The standard for copyright infringement is the same across different forms of expression. But musical expression poses special challenges for courts deciding infringement disputes because of its unique attributes. Tonality in Western music offers finite compositional choices that will be pleasing or satisfying to the ear. The vast storehouse of existing public domain music means that many of those choices have been exhausted. Although independent creation negates plagiarism, the inevitable similarity among musical pieces within the same genre leaves courts in a quandary as to whether defendant composers infringed earlier copyrighted works or simply found their own way to a similar melody, harmony, rhythm, and/or formal structure. This Article explores the knotty legal issues embedded in copyright infringement cases involving musical expression and suggests a methodology for cutting through the knots. By delving into the historical development of Western music and tonality, it attempts to connect music history and theory with copyright jurisprudence‘s ultimate goal of balancing private protection of expressive works with public access to them.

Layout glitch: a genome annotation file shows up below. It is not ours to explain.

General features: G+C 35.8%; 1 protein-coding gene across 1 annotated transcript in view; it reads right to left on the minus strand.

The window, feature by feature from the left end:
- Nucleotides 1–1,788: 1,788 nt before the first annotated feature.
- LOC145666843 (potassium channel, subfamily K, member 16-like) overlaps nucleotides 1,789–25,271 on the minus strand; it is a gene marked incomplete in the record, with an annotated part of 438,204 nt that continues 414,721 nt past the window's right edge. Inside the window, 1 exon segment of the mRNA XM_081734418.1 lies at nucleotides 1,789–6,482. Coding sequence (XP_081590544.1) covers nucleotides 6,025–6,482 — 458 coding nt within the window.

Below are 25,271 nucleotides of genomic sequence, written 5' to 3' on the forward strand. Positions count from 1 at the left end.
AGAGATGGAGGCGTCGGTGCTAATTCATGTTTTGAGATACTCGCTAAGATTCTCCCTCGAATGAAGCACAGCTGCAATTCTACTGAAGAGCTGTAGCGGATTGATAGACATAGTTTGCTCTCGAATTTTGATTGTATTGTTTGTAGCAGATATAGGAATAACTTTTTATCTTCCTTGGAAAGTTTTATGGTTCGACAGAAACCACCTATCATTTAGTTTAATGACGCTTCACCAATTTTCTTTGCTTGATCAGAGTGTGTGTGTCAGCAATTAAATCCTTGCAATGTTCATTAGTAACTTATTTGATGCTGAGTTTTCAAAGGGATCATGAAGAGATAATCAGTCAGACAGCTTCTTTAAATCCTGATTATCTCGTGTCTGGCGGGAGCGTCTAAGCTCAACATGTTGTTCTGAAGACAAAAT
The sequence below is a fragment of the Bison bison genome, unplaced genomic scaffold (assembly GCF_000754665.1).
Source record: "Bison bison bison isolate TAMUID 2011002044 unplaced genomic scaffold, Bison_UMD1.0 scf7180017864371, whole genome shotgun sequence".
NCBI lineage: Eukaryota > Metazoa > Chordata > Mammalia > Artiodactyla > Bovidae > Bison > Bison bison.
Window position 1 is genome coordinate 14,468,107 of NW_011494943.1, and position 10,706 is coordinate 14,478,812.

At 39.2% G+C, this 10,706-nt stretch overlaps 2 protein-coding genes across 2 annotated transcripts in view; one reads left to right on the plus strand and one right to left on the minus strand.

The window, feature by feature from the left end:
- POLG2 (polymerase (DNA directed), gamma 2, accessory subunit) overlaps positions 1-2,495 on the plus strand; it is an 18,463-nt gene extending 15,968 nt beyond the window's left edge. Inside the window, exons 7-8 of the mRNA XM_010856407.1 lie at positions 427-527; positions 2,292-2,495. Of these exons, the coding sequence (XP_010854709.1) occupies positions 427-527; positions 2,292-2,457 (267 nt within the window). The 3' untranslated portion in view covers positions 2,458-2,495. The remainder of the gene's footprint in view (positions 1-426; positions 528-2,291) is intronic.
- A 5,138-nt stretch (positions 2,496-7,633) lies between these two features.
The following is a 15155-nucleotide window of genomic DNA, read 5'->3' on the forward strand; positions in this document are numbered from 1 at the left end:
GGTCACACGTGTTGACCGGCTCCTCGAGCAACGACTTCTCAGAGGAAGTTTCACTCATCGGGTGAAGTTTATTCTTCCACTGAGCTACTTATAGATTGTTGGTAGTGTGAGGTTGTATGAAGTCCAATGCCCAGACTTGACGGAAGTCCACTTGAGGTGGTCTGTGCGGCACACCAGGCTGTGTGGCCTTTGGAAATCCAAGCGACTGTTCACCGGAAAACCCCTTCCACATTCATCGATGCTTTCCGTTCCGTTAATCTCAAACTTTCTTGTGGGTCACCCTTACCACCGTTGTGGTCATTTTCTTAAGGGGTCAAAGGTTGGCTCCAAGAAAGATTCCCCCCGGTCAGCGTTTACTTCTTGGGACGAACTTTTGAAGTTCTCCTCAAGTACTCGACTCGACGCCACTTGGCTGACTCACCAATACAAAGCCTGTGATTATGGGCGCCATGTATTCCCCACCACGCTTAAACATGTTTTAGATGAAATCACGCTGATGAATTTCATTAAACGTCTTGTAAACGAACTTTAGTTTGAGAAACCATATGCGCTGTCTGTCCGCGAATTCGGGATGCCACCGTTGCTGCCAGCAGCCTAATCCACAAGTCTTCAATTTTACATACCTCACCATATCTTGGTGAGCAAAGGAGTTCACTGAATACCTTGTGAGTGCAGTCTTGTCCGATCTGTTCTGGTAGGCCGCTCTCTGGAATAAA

Margit Livingston; Joseph Urbinato, Copyright Infringement of Music: Determining Whether What Sounds Alike Is Alike, 15 Vand. J. Ent. & Tech. L. 227, 296 (2013)